Tom Ridge leaves the Department of Homeland Security after helping to plug gaping holes in areas like aviation security and biodefense, says the New York Times. He leaves his successor with daunting challenges in other areas that critics say the department has largely ignored. Experts believe that chemical and nuclear plants, ports, and parts of the aviation sector remain vulnerable. Internal and outside audits have questioned whether the mammoth operation that Ridge designed has the controls in place to do the job. His successor will face tensions about whether taxpayers or private interests should pay the lion’s share of the often-staggering costs of securing the country.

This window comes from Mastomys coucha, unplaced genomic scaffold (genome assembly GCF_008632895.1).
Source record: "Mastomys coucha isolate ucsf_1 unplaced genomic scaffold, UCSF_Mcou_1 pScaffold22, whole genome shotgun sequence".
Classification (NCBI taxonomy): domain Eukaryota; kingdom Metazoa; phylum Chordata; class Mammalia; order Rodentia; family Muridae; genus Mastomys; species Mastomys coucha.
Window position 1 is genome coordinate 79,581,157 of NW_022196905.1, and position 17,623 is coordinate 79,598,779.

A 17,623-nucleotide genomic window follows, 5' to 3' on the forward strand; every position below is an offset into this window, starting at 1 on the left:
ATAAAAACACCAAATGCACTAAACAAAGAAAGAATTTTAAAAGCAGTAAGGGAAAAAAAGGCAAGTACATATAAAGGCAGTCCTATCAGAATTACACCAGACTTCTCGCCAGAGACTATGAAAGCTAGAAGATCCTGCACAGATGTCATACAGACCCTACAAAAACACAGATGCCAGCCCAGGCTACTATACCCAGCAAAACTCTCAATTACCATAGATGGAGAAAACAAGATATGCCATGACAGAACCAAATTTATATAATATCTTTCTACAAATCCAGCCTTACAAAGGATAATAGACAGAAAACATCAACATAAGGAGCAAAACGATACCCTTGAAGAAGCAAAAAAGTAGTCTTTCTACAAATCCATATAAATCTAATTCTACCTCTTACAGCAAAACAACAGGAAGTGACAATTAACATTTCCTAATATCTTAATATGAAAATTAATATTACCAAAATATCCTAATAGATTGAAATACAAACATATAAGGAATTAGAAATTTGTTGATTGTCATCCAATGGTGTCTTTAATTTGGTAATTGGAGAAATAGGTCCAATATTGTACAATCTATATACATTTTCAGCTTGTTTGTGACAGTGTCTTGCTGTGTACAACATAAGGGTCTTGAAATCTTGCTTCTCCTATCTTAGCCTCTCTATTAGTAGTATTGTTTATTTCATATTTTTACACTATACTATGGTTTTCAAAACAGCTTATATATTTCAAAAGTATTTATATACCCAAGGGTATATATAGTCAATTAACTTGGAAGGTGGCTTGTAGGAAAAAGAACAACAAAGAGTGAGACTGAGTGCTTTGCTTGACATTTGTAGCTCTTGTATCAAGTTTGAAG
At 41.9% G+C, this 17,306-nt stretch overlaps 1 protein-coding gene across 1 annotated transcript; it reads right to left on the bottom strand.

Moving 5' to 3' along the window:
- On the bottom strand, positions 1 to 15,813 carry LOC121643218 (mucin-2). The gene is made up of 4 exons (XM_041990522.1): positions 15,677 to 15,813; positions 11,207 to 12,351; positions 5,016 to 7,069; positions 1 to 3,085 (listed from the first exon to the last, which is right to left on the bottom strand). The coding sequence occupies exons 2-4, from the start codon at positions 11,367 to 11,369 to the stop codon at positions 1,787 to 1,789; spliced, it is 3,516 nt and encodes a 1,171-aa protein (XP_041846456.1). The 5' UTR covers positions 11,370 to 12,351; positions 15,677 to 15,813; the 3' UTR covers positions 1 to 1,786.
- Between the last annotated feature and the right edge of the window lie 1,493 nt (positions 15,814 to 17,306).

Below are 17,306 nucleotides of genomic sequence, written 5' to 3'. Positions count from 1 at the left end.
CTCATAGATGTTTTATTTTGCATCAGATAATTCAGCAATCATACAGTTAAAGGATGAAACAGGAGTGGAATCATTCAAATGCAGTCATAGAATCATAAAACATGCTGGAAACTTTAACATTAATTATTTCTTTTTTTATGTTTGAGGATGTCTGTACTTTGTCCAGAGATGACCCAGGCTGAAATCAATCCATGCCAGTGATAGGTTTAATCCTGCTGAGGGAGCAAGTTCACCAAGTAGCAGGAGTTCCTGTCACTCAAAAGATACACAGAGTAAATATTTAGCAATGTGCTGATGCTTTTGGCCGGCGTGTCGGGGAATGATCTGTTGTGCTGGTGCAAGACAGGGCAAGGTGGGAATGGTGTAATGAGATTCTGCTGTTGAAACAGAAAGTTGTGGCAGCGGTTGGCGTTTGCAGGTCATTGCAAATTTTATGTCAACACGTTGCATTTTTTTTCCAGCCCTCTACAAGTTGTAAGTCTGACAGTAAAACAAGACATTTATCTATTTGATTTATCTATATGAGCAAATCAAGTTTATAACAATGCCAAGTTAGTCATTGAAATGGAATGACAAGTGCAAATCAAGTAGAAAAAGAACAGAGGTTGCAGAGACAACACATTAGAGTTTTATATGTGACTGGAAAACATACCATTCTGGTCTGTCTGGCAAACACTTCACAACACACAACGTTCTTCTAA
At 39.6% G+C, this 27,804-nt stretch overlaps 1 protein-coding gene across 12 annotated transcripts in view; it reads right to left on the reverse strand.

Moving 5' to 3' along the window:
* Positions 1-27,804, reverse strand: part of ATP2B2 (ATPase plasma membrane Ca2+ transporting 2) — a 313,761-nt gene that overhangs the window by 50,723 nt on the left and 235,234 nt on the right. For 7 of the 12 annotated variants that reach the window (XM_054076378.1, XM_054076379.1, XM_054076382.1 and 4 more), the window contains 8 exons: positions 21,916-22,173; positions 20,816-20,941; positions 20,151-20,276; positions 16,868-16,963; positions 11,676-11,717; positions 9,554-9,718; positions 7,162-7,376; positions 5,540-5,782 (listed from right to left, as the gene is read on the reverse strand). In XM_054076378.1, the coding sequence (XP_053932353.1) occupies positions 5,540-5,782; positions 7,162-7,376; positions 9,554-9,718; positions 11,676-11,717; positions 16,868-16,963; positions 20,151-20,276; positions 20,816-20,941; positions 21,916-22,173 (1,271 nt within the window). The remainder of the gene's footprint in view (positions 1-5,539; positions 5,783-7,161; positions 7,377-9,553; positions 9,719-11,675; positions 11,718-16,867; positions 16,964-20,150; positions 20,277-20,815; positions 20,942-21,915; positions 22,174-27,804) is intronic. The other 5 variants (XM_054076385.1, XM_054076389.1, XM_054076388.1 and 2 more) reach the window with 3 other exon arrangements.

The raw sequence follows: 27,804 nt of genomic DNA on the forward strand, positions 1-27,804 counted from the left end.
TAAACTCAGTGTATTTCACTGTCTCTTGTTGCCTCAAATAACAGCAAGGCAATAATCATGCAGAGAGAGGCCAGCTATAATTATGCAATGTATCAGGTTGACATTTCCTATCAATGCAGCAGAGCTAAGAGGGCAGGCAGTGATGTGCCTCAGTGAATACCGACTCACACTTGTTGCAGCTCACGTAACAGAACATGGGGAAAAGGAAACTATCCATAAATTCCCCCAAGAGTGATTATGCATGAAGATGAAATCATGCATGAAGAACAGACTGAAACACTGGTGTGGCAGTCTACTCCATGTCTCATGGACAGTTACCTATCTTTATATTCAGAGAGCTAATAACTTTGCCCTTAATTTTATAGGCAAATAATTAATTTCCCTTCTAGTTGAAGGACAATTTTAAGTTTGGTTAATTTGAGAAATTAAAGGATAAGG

The government raised the terror alert to “high,” or orange, status six times on Ridge’s watch as domestic security officials sometimes squabbled with the Justice Department about dire warnings from Attorney General John Ashcroft. Ridge “seemed more interested in grabbing headlines than in developing, implementing and communicating to the American public an effective policy for preventing terrorist acts at home,” said Alon Ben-Meir, a professor of terrorism studies at New York University. Behind the criticism lay widespread recognition that Ridge had one of the most difficult jobs in Washington – trying to assemble 22 separate agencies into one.